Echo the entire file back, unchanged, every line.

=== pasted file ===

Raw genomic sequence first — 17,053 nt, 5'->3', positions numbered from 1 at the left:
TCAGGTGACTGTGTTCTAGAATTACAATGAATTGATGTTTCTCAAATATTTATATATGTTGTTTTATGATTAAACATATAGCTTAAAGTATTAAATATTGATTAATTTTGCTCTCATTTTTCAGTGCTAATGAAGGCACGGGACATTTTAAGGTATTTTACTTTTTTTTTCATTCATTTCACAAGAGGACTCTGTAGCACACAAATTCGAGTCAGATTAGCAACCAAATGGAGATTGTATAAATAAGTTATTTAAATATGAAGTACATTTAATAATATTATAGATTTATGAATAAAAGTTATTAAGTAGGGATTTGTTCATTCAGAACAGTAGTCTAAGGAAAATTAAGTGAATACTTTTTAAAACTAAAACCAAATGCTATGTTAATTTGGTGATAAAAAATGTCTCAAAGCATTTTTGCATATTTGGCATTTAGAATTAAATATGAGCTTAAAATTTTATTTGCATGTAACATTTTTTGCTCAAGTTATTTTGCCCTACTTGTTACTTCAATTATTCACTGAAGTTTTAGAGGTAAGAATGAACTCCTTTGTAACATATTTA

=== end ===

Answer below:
Raw genomic sequence first — 17,053 nt, 5'->3', positions numbered from 1 at the left:
TCAGGTGACTGTGTTCTAGAATTACAATGAATTGATGTTTCTCAAATATTTATATATGTTGTTTTATGATTAAACATATAGCTTAAAGTATTAAATATTGATTAATTTTGCTCTCATTTTTCAGTGCTAATGAAGGCACGGGACATTTTAAGGTATTTTACTTTTTTTTTCATTCATTTCACAAGAGGACTCTGTAGCACACAAATTCGAGTCAGATTAGCAACCAAATGGAGATTGTATAAATAAGTTATTTAAATATGAAGTACATTTAATAATATTATAGATTTATGAATAAAAGTTATTAAGTAGGGATTTGTTCATTCAGAACAGTAGTCTAAGGAAAATTAAGTGAATACTTTTTAAAACTAAAACCAAATGCTATGTTAATTTGGTGATAAAAAATGTCTCAAAGCATTTTTGCATATTTGGCATTTAGAATTAAATATGAGCTTAAAATTTTATTTGCATGTAACATTTTTTGCTCAAGTTATTTTGCCCTACTTGTTACTTCAATTATTCACTGAAGTTTTAGAGGTAAGAATGAACTCCTTTGTAACATATTTA